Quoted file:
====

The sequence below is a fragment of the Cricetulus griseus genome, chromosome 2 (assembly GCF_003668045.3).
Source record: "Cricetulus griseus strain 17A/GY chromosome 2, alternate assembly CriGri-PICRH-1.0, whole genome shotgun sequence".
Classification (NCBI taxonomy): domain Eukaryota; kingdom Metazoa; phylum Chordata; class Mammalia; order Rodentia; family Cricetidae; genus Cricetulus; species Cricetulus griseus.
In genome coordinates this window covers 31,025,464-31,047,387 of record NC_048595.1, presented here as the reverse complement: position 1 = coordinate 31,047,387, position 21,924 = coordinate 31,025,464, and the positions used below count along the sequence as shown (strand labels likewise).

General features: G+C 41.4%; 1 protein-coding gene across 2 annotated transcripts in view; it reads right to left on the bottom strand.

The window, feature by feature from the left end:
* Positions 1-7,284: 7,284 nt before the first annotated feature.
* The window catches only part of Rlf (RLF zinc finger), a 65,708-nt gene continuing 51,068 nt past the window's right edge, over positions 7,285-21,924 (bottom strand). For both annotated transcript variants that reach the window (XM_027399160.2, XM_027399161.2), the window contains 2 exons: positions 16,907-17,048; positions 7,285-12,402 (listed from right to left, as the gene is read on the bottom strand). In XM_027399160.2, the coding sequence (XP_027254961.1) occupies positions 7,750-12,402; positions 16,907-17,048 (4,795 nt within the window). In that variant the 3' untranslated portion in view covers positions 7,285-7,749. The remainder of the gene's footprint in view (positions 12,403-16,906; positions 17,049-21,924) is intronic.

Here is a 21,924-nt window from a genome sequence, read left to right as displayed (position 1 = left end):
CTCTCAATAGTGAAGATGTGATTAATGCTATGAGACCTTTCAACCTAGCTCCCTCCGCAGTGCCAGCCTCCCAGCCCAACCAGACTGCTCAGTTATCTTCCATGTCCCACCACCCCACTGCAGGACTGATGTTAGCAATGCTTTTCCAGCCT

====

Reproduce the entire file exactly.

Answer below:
The sequence below is a fragment of the Cricetulus griseus genome, chromosome 2 (assembly GCF_003668045.3).
Source record: "Cricetulus griseus strain 17A/GY chromosome 2, alternate assembly CriGri-PICRH-1.0, whole genome shotgun sequence".
Classification (NCBI taxonomy): domain Eukaryota; kingdom Metazoa; phylum Chordata; class Mammalia; order Rodentia; family Cricetidae; genus Cricetulus; species Cricetulus griseus.
In genome coordinates this window covers 31,025,464-31,047,387 of record NC_048595.1, presented here as the reverse complement: position 1 = coordinate 31,047,387, position 21,924 = coordinate 31,025,464, and the positions used below count along the sequence as shown (strand labels likewise).

General features: G+C 41.4%; 1 protein-coding gene across 2 annotated transcripts in view; it reads right to left on the bottom strand.

The window, feature by feature from the left end:
* Positions 1-7,284: 7,284 nt before the first annotated feature.
* The window catches only part of Rlf (RLF zinc finger), a 65,708-nt gene continuing 51,068 nt past the window's right edge, over positions 7,285-21,924 (bottom strand). For both annotated transcript variants that reach the window (XM_027399160.2, XM_027399161.2), the window contains 2 exons: positions 16,907-17,048; positions 7,285-12,402 (listed from right to left, as the gene is read on the bottom strand). In XM_027399160.2, the coding sequence (XP_027254961.1) occupies positions 7,750-12,402; positions 16,907-17,048 (4,795 nt within the window). In that variant the 3' untranslated portion in view covers positions 7,285-7,749. The remainder of the gene's footprint in view (positions 12,403-16,906; positions 17,049-21,924) is intronic.

Here is a 21,924-nt window from a genome sequence, read left to right as displayed (position 1 = left end):
CTCTCAATAGTGAAGATGTGATTAATGCTATGAGACCTTTCAACCTAGCTCCCTCCGCAGTGCCAGCCTCCCAGCCCAACCAGACTGCTCAGTTATCTTCCATGTCCCACCACCCCACTGCAGGACTGATGTTAGCAATGCTTTTCCAGCCT